Young People Disagree On The Issue Of Racism
According to a new poll, young people are divided concerning race in America. Around 80% of African Americans youth ages 18-30 believe that racism remains a major problem, while only 54% of young Whites agree that this is an issue. While a slight majority of young whites surveyed do agree that race is a major issue, this data suggests a wide gap remains between black and white youth’s perceptions of racism.
These findings are take from the June GenForward Survey which is conducted monthly by researchers at The Black Youth Project at the University of Chicago and the Associated Press-NORC Center for Public Affairs Research. The survey has assessed over 1750 young adults on their political attitudes on topics ranging from their 2016 vote choice to immigration and race.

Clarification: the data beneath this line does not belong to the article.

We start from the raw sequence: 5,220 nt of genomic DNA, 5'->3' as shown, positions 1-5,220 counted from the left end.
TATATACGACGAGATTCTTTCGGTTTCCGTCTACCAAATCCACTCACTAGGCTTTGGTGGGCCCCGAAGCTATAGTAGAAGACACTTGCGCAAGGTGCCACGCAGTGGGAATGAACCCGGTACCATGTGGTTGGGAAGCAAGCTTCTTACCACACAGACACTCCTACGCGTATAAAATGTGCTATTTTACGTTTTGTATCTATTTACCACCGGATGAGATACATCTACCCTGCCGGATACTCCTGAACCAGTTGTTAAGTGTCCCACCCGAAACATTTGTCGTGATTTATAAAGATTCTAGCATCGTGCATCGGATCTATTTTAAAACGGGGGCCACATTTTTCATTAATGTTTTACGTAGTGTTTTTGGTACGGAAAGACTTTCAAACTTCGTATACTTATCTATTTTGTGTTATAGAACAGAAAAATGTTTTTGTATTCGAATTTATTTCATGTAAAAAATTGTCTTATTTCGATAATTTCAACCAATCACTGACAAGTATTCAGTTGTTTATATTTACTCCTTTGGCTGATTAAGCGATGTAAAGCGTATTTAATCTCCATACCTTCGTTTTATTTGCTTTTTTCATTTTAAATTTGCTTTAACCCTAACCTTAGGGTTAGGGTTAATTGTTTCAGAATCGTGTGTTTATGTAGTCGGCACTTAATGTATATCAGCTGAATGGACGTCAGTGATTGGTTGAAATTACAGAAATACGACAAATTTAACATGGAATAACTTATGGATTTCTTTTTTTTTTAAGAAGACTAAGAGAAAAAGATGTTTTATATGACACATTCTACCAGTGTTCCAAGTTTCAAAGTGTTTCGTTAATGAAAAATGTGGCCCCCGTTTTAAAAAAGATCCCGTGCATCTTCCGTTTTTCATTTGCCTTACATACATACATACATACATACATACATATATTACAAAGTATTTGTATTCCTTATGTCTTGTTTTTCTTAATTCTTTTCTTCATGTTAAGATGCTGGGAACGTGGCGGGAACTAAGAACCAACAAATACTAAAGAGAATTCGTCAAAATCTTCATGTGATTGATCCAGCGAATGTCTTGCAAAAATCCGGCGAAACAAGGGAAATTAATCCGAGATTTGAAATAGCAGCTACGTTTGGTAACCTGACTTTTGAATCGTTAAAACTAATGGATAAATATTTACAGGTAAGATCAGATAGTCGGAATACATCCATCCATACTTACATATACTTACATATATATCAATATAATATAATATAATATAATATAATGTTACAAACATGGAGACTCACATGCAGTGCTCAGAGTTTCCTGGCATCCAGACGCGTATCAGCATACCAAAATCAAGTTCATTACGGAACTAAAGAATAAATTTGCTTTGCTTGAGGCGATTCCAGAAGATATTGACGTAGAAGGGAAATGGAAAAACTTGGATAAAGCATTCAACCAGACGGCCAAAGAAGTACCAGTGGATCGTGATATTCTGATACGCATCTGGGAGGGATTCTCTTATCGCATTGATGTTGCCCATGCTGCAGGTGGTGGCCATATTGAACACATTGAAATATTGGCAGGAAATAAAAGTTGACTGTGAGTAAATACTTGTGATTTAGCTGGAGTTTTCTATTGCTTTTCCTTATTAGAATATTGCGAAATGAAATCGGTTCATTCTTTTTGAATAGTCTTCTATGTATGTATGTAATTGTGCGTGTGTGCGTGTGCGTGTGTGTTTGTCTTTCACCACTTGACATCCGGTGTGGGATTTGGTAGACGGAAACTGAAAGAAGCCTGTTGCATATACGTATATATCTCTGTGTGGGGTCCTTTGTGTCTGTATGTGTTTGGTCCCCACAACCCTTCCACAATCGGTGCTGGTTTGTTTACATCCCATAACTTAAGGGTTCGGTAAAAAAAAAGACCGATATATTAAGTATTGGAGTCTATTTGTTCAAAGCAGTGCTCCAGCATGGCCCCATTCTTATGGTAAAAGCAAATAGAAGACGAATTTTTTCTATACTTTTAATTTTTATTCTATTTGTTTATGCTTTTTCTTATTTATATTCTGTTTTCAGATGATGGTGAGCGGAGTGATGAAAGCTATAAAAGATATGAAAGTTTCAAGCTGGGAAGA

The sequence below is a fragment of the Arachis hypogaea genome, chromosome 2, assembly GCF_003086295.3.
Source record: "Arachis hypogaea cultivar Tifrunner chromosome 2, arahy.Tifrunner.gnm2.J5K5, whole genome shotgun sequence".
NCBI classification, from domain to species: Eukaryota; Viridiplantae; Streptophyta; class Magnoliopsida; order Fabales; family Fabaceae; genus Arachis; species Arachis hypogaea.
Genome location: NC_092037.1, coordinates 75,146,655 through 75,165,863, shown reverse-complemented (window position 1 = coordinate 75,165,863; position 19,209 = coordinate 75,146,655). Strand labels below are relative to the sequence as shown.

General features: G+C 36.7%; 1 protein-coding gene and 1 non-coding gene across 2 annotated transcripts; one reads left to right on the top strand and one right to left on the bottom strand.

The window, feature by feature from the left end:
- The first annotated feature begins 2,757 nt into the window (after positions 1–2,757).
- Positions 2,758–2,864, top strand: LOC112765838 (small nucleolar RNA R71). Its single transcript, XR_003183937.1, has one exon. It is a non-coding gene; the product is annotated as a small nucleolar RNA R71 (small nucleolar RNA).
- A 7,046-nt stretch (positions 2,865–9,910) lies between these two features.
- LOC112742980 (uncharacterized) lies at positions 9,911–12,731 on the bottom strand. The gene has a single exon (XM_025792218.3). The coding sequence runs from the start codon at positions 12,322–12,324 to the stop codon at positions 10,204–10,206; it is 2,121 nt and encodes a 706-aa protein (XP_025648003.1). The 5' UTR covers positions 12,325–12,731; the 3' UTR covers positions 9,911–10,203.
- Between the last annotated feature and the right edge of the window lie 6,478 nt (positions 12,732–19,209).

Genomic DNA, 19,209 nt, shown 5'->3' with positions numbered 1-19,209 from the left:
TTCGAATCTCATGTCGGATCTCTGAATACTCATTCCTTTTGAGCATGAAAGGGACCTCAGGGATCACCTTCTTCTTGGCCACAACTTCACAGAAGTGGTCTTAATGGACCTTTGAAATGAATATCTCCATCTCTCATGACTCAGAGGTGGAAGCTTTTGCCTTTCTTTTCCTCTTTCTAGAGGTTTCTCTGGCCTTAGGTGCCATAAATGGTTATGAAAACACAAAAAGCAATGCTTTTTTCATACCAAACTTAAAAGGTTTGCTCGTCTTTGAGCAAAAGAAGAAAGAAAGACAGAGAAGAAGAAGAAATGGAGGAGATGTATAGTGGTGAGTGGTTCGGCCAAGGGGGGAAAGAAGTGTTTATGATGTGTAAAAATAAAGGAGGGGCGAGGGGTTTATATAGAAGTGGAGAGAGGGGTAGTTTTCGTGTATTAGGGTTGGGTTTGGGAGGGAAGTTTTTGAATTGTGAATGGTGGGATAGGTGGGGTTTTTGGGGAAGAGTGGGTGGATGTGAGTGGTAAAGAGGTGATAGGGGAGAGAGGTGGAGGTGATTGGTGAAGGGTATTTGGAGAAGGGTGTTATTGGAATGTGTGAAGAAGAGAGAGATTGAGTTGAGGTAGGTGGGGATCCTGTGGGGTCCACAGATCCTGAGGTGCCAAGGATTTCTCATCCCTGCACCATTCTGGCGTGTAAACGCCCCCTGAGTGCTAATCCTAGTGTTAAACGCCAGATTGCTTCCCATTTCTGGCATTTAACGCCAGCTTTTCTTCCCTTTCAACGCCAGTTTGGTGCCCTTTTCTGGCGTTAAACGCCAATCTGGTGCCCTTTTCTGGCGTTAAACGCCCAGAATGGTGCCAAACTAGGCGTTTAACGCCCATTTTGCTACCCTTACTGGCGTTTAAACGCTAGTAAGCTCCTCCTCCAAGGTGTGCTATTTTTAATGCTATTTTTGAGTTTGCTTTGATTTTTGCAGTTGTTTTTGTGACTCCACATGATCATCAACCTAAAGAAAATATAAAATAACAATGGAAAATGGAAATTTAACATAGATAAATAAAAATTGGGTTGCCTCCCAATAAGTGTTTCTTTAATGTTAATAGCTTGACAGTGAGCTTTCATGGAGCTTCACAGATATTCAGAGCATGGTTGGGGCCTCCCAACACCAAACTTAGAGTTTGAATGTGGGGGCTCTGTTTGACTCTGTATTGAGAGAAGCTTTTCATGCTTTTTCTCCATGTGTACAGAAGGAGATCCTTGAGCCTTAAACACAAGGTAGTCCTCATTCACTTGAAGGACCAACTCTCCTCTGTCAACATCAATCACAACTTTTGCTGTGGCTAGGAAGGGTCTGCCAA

The findings on attitudes about racism indicates that a majority of black American youth have a real sense of urgency that only a little over half of young white Americans share. Asian American and Latino respondents also were more likely than white youth to believe that racism is a major problem in society, polling at 64% and 74% respectively. Clearly, young people of color have a different understanding of racism as an issue.
The GenForward poll was taken before the killing of Alton Sterling, Philando Castile and the Dallas police officers last week. According to USA Today, these events, and events like them, such as the death of Freddy Gray last summer, spike Americans’ likelihood to say that racism is a problem in the United States. A new NBC/ Survey Monkey Poll conducted from July 4th, 2016 to July 10, 2016 demonstrates that over 50% of American registered voters think racial discrimination is a very serious problem.
Likely, the issue has suddenly become very salient in this election cycle in the minds of voters due to last week’s extensively covered police killings and deaths. In any case, hopefully addressing racism becomes an important issue for all Americans, and not just people of color.
Photo Credits: Flickr, Hollow Sidewalks